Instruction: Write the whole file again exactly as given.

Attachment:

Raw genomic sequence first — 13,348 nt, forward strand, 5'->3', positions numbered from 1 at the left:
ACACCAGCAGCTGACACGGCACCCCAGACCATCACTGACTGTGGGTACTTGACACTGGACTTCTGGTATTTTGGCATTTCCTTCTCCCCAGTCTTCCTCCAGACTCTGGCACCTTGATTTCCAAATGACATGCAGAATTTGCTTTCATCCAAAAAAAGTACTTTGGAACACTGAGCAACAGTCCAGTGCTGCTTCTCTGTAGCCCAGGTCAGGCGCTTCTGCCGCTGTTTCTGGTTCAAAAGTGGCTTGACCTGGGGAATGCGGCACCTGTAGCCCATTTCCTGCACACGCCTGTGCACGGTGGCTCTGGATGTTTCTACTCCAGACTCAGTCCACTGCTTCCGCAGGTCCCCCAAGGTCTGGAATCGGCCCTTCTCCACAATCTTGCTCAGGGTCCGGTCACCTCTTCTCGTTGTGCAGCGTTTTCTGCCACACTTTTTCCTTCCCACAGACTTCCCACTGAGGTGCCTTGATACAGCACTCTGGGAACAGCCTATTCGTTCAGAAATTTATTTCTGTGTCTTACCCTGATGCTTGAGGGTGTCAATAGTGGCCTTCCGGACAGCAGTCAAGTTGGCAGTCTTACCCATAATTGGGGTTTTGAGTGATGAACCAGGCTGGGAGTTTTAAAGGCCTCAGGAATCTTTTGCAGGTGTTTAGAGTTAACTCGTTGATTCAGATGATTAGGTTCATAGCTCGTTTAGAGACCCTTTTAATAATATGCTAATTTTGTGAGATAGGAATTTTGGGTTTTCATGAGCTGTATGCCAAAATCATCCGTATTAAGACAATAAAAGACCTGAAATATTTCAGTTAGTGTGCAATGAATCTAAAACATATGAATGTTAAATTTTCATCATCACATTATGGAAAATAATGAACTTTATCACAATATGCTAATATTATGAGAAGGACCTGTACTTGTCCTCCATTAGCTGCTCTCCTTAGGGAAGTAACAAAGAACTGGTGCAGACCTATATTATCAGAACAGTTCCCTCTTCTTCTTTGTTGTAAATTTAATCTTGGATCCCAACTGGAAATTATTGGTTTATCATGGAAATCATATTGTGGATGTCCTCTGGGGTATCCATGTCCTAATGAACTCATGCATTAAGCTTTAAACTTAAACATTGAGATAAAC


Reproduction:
Raw genomic sequence first — 13,348 nt, forward strand, 5'->3', positions numbered from 1 at the left:
ACACCAGCAGCTGACACGGCACCCCAGACCATCACTGACTGTGGGTACTTGACACTGGACTTCTGGTATTTTGGCATTTCCTTCTCCCCAGTCTTCCTCCAGACTCTGGCACCTTGATTTCCAAATGACATGCAGAATTTGCTTTCATCCAAAAAAAGTACTTTGGAACACTGAGCAACAGTCCAGTGCTGCTTCTCTGTAGCCCAGGTCAGGCGCTTCTGCCGCTGTTTCTGGTTCAAAAGTGGCTTGACCTGGGGAATGCGGCACCTGTAGCCCATTTCCTGCACACGCCTGTGCACGGTGGCTCTGGATGTTTCTACTCCAGACTCAGTCCACTGCTTCCGCAGGTCCCCCAAGGTCTGGAATCGGCCCTTCTCCACAATCTTGCTCAGGGTCCGGTCACCTCTTCTCGTTGTGCAGCGTTTTCTGCCACACTTTTTCCTTCCCACAGACTTCCCACTGAGGTGCCTTGATACAGCACTCTGGGAACAGCCTATTCGTTCAGAAATTTATTTCTGTGTCTTACCCTGATGCTTGAGGGTGTCAATAGTGGCCTTCCGGACAGCAGTCAAGTTGGCAGTCTTACCCATAATTGGGGTTTTGAGTGATGAACCAGGCTGGGAGTTTTAAAGGCCTCAGGAATCTTTTGCAGGTGTTTAGAGTTAACTCGTTGATTCAGATGATTAGGTTCATAGCTCGTTTAGAGACCCTTTTAATAATATGCTAATTTTGTGAGATAGGAATTTTGGGTTTTCATGAGCTGTATGCCAAAATCATCCGTATTAAGACAATAAAAGACCTGAAATATTTCAGTTAGTGTGCAATGAATCTAAAACATATGAATGTTAAATTTTCATCATCACATTATGGAAAATAATGAACTTTATCACAATATGCTAATATTATGAGAAGGACCTGTACTTGTCCTCCATTAGCTGCTCTCCTTAGGGAAGTAACAAAGAACTGGTGCAGACCTATATTATCAGAACAGTTCCCTCTTCTTCTTTGTTGTAAATTTAATCTTGGATCCCAACTGGAAATTATTGGTTTATCATGGAAATCATATTGTGGATGTCCTCTGGGGTATCCATGTCCTAATGAACTCATGCATTAAGCTTTAAACTTAAACATTGAGATAAAC